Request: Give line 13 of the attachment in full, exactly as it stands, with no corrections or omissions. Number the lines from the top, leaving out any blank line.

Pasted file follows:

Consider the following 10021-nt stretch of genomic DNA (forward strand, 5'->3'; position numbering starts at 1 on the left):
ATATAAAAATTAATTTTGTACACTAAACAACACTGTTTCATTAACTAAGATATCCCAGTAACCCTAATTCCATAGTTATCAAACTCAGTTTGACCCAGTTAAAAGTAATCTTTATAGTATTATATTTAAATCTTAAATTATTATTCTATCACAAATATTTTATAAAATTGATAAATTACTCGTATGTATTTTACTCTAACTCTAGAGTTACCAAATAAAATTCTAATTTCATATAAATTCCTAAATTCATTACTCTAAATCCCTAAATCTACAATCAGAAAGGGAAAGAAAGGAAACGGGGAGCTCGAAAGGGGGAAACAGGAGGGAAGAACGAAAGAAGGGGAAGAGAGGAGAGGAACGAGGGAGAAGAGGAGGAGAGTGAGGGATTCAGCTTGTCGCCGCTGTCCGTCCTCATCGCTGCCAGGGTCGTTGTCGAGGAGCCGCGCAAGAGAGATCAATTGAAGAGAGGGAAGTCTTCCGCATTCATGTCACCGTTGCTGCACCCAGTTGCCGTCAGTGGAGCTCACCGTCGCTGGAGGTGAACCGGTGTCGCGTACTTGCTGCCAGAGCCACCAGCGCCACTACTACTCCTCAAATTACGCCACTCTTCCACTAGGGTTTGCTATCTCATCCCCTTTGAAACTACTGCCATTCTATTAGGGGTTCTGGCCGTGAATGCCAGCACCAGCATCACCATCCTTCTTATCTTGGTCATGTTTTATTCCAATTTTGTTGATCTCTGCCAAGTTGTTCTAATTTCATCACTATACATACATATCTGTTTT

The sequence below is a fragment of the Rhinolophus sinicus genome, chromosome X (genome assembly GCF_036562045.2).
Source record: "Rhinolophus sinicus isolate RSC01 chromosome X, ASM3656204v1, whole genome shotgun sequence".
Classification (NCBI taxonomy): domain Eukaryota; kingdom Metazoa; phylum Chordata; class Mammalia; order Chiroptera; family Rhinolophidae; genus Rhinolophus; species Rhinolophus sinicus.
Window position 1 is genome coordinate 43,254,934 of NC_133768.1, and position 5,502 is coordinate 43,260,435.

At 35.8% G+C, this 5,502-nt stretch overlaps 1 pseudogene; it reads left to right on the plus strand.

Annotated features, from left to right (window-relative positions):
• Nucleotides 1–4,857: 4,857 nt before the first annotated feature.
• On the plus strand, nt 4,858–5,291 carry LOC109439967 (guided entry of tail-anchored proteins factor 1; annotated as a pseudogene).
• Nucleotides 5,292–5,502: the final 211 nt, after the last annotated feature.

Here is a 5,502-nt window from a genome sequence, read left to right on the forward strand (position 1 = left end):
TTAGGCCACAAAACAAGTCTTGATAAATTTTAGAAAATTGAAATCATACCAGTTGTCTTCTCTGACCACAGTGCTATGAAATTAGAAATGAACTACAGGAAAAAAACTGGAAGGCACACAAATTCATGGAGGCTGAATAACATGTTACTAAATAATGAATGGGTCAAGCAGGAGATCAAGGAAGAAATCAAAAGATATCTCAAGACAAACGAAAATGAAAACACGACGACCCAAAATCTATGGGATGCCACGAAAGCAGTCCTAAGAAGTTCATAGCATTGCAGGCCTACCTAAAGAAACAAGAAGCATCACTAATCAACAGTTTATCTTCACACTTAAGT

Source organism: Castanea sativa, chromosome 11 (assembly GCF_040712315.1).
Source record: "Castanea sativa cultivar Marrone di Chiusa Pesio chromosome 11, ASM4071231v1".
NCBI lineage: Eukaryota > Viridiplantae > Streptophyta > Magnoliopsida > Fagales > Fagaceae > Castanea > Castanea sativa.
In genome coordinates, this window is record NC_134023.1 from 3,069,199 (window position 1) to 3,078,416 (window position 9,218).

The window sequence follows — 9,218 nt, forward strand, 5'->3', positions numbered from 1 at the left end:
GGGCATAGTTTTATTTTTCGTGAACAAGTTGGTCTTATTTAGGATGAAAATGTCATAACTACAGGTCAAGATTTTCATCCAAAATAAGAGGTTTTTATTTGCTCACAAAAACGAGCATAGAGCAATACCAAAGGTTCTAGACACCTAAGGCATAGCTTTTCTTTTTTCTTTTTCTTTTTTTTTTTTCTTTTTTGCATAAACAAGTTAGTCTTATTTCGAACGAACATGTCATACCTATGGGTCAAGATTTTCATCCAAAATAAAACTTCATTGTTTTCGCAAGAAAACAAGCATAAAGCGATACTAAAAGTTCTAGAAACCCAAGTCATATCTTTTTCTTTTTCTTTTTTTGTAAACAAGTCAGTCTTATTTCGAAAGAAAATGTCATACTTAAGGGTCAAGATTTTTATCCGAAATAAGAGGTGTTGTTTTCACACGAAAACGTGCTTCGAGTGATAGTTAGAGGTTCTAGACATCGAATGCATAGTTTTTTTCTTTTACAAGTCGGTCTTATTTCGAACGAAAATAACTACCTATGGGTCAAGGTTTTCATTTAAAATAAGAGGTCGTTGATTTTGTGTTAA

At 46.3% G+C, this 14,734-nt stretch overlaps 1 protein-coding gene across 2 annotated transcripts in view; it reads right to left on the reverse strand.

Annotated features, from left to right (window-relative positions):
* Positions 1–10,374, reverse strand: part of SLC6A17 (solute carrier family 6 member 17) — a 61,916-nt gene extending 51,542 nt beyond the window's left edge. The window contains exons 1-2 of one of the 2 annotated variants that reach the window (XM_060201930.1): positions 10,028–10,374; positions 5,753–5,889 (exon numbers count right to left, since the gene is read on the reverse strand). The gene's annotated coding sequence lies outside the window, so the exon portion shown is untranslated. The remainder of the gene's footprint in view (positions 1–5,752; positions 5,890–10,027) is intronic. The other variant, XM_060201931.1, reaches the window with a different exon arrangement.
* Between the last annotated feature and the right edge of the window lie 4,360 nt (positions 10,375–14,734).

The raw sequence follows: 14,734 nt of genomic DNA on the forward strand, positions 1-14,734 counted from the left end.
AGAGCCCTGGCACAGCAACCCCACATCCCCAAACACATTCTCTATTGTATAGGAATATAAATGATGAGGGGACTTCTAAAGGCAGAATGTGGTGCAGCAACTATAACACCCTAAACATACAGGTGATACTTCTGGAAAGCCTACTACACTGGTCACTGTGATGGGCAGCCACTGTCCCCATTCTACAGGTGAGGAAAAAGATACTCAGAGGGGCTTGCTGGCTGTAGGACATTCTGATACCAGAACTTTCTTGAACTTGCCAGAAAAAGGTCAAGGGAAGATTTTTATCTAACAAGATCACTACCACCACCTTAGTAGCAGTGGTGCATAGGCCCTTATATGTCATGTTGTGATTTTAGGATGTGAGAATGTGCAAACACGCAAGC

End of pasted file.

TTAGGCCACAAAACAAGTCTTGATAAATTTTAGAAAATTGAAATCATACCAGTTGTCTTCTCTGACCACAGTGCTATGAAATTAGAAATGAACTACAGGAAAAAAACTGGAAGGCACACAAATTCATGGAGGCTGAATAACATGTTACTAAATAATGAATGGGTCAAGCAGGAGATCAAGGAAGAAATCAAAAGATATCTCAAGACAAACGAAAATGAAAACACGACGACCCAAAATCTATGGGATGCCACGAAAGCAGTCCTAAGAAGTTCATAGCATTGCAGGCCTACCTAAAGAAACAAGAAGCATCACTAATCAACAGTTTATCTTCACACTTAAGT